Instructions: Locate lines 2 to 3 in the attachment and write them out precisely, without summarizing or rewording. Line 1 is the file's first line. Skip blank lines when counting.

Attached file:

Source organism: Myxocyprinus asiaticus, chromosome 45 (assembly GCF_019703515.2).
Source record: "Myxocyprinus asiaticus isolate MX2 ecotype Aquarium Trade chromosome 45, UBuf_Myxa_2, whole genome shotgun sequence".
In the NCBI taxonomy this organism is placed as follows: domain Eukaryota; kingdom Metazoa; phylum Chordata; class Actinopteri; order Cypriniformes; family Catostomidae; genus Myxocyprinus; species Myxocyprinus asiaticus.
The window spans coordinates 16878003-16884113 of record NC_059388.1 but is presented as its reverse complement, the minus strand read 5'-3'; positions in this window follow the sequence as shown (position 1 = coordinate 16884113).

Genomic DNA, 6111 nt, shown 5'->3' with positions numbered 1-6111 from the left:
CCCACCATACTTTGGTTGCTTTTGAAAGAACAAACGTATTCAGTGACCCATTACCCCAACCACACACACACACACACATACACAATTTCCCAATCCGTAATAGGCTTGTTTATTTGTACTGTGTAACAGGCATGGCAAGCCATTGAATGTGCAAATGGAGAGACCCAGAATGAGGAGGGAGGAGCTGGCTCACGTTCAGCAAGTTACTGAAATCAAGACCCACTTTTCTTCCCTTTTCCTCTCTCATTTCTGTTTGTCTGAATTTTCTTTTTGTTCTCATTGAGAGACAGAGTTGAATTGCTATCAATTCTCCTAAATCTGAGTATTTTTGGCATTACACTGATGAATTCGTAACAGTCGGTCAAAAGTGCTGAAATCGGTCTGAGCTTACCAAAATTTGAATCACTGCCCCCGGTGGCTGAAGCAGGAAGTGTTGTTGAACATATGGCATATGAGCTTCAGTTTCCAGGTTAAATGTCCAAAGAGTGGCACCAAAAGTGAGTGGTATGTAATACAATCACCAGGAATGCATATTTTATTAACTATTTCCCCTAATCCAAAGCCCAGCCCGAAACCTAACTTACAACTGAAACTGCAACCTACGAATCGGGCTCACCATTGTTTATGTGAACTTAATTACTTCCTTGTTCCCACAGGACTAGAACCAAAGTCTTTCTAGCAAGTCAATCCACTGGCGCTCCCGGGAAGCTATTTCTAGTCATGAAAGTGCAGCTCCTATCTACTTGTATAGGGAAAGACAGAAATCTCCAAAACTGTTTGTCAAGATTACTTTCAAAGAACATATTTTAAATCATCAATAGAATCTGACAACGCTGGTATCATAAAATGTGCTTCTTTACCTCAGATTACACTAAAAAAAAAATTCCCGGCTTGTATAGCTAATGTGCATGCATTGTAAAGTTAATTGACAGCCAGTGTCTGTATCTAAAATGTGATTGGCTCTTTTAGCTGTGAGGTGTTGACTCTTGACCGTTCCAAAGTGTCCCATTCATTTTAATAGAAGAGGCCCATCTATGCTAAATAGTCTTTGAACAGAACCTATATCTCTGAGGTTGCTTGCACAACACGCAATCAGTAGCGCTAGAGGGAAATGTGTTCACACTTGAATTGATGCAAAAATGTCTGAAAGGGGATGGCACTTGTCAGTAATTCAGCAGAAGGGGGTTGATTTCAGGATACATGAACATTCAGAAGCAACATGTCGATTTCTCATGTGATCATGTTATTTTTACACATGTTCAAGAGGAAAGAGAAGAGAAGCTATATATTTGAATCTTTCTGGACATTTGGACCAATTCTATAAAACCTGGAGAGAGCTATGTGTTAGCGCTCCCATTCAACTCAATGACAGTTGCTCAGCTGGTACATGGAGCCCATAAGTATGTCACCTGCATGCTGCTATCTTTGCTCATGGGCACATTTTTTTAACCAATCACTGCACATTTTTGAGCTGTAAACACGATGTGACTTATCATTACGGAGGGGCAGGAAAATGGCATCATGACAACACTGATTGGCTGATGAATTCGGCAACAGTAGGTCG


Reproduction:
Source record: "Myxocyprinus asiaticus isolate MX2 ecotype Aquarium Trade chromosome 45, UBuf_Myxa_2, whole genome shotgun sequence".
In the NCBI taxonomy this organism is placed as follows: domain Eukaryota; kingdom Metazoa; phylum Chordata; class Actinopteri; order Cypriniformes; family Catostomidae; genus Myxocyprinus; species Myxocyprinus asiaticus.